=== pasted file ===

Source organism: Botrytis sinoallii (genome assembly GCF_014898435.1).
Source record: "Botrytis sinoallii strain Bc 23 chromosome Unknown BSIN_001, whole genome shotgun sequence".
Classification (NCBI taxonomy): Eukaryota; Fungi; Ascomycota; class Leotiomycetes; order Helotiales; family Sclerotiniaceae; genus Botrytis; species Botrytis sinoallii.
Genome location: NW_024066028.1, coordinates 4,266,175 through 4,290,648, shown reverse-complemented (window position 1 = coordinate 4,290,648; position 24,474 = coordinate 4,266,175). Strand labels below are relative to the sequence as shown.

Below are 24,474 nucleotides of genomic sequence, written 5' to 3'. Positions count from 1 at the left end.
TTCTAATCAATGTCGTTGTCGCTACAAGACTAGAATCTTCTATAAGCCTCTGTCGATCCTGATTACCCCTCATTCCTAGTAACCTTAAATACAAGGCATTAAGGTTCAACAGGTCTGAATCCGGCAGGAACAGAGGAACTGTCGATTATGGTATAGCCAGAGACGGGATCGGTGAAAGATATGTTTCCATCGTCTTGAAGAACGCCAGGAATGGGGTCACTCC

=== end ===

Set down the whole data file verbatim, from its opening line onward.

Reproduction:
Source organism: Botrytis sinoallii (genome assembly GCF_014898435.1).
Source record: "Botrytis sinoallii strain Bc 23 chromosome Unknown BSIN_001, whole genome shotgun sequence".
Classification (NCBI taxonomy): Eukaryota; Fungi; Ascomycota; class Leotiomycetes; order Helotiales; family Sclerotiniaceae; genus Botrytis; species Botrytis sinoallii.
Genome location: NW_024066028.1, coordinates 4,266,175 through 4,290,648, shown reverse-complemented (window position 1 = coordinate 4,290,648; position 24,474 = coordinate 4,266,175). Strand labels below are relative to the sequence as shown.

Below are 24,474 nucleotides of genomic sequence, written 5' to 3'. Positions count from 1 at the left end.
TTCTAATCAATGTCGTTGTCGCTACAAGACTAGAATCTTCTATAAGCCTCTGTCGATCCTGATTACCCCTCATTCCTAGTAACCTTAAATACAAGGCATTAAGGTTCAACAGGTCTGAATCCGGCAGGAACAGAGGAACTGTCGATTATGGTATAGCCAGAGACGGGATCGGTGAAAGATATGTTTCCATCGTCTTGAAGAACGCCAGGAATGGGGTCACTCC